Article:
Tuesday, March 17, 2015

Deuteronomy: the law of love

Due to some poor planning on my part, I missed the first two studies in this six-part Beth Moore lecture series.  However, because we serve an awesome and perfect God, lesson three was the first lesson I got to listen to and it was perfectly timed.  The lecture portion of the study focused on portions of Deuteronomy chapter 8 where God has brought the Israelites out of Egypt and to the doorstep of Canaan, the Promised Land.  In verses 7-10, the word land is mentioned 7 times and 7 types of produce are listed.  Being that 7 is the number of perfection, we could insinuate that this land is completely good and perfectly productive.  The interesting thing about this though was that the Israelites were going to have to allow themselves to be used by God to reap the blessings of this good land.  There were fields and fields of wheat, but it had to be made into bread.  Phillipians 4:13 says that we can do all things through Christ.  It doesn't say Christ will do all things.  It says we can do all things through Christ.  The Promised Land was a place where man would participate alongside God so his glory could be put on display.  Isn't this true in our lives too?  God withholds no good thing from those who love him (2 Cor 9:8).  But are we willing to do the work alongside Christ to reap the full benefit of what Christ has given us?  Just as the Israelites had to harvest the wheat and process it to make bread, we too must harvest the good things in our life. 

“Good” references
2 Timothy 3:7
Colossians 1:10
1 Timothy 6:8
1 Timothy 1:18
Romans 12:21
Romans 8:28

One of the points in this lesson that hit home the most was that the Israelites sure knew how to have a “bad time” in a “good land.”  Beth Moore said that spiritual amnesia can kill, and it’s so true.  Deuteronomy Chapter 8 in my bible is subtitled “A Call to Remember and Obey.”  This message is repeated often throughout the chapter.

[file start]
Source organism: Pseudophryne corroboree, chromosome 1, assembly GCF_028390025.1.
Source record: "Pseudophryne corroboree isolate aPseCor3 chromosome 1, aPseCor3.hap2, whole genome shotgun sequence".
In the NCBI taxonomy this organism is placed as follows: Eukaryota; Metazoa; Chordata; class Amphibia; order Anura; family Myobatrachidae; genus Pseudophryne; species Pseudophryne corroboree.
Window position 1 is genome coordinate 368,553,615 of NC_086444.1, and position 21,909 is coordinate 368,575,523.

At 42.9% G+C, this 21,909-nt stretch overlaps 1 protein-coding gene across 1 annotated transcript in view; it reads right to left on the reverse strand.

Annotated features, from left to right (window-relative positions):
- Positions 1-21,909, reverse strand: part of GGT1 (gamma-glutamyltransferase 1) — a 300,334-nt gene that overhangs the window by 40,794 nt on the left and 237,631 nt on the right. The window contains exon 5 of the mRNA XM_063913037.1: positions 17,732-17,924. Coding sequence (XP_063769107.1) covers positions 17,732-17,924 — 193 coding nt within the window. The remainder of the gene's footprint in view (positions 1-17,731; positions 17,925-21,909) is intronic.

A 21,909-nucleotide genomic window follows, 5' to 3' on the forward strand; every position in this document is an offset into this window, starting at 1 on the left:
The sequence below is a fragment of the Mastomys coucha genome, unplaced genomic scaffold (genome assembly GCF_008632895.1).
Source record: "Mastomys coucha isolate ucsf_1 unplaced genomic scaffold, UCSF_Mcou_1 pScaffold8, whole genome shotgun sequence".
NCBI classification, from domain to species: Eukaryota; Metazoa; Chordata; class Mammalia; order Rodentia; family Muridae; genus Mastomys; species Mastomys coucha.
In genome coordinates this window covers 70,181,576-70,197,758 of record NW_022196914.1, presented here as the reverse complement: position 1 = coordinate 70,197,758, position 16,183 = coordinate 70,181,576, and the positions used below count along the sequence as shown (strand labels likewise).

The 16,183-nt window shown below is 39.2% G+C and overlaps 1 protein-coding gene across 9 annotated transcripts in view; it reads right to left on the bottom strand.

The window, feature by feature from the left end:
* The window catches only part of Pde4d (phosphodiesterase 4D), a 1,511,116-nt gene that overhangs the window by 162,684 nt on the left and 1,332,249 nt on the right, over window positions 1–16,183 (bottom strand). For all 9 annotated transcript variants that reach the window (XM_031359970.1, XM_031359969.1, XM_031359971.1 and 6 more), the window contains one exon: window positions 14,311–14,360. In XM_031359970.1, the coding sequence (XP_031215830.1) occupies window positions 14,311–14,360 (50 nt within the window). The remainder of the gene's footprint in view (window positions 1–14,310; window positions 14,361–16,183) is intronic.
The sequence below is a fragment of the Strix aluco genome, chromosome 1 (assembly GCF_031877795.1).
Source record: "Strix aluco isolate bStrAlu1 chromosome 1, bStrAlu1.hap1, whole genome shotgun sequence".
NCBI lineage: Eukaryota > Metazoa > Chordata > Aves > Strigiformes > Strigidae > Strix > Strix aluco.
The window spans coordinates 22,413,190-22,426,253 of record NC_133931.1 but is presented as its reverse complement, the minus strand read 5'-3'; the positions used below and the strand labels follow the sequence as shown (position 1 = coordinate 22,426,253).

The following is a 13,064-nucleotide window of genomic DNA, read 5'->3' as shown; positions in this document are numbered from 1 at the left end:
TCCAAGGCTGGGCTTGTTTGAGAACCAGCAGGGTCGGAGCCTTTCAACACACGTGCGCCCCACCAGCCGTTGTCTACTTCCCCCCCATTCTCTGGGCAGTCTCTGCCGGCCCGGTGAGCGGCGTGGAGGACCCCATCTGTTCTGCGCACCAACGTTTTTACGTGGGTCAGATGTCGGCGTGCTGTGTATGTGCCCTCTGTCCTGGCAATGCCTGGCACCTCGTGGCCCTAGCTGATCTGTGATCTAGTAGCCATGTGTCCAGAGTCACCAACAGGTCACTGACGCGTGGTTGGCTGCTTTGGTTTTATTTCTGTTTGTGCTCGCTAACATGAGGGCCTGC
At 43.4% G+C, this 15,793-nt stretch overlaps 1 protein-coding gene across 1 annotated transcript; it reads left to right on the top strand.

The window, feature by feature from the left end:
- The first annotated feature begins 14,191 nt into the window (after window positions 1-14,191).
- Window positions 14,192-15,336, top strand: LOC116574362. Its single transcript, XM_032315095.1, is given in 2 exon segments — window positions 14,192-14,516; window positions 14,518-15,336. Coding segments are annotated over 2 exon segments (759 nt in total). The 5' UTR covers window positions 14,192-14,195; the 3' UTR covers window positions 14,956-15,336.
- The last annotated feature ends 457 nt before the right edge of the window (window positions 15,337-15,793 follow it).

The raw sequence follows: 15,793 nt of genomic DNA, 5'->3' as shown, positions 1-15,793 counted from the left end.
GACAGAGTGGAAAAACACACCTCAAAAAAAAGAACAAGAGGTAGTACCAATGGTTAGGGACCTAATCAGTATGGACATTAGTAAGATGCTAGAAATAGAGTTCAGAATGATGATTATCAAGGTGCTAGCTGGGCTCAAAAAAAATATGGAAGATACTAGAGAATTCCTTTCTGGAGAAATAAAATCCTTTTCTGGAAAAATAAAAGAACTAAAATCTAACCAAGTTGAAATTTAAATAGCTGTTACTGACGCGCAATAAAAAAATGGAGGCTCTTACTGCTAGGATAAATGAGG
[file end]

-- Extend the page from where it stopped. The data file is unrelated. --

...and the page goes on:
-Verse 2: And you shall remember
-Verse 11: Take care lest you forget
-Verse 14: Then you heart be lifted up and you forget
-Verse 18: You shall remember
-Verse 19: And if you forget you will surely perish

God had been so good to the Israelites yet they forgot how bad it was in Egypt as soon as they left.  Isn’t the same true of my life?  How often I praise God for something good then I forget what life was like before the blessing.  Sadly, I take God for granted.  To really get personal, this season of my life is an example of this.  I feel like our family is going through a time of testing our attachment to physical, worldly goods and how much we trust God to provide all things.  We suffered through months of hard to find water leaks and atrocious water bills, where one leak led to the next.  After a huge rainstorm last fall, we lost electricity to the bathroom and laundry room on the west side of our house for six months.  The cost to have Richard was five times more expensive than it was to have either HB or Katherine so our medical bills this past year were huge.  The list could go on and on.  But as I sat and listened to Beth Moore talk about spiritual amnesia it struck me that I suffer from the same ailment.  Has God ever failed to provide for my family?  Certainly not.  Then why in the world am I fretting and stressing that the God of this world will fail to provide for our needs now?

After six long months having no electricity in my bathroom, an electrician friend of ours helped us find a screw that had touched the wiring coming from the breaker box and ended up shorting all power from that particular breaker.  Who knew this could happen after Kelly living in this house for 19 years?  I can’t remember the last time I felt such delight at such a simple thing…electricity.  In my bathroom.  PRAISE THE LORD.  God is good, and he cares about even the simplest things in our lives like having lights on in your bathroom.  It is my prayer that I leave this study remembering the powerful lessons contained in Deuteronomy 8.  I plan on reading this chapter often so I can revisit the deep and profound delight I experienced during this difficult season of testing and refinement for our family.  

1 comment:

Amy Gerak said...

Loved this sharing and testimony, Katy!! :)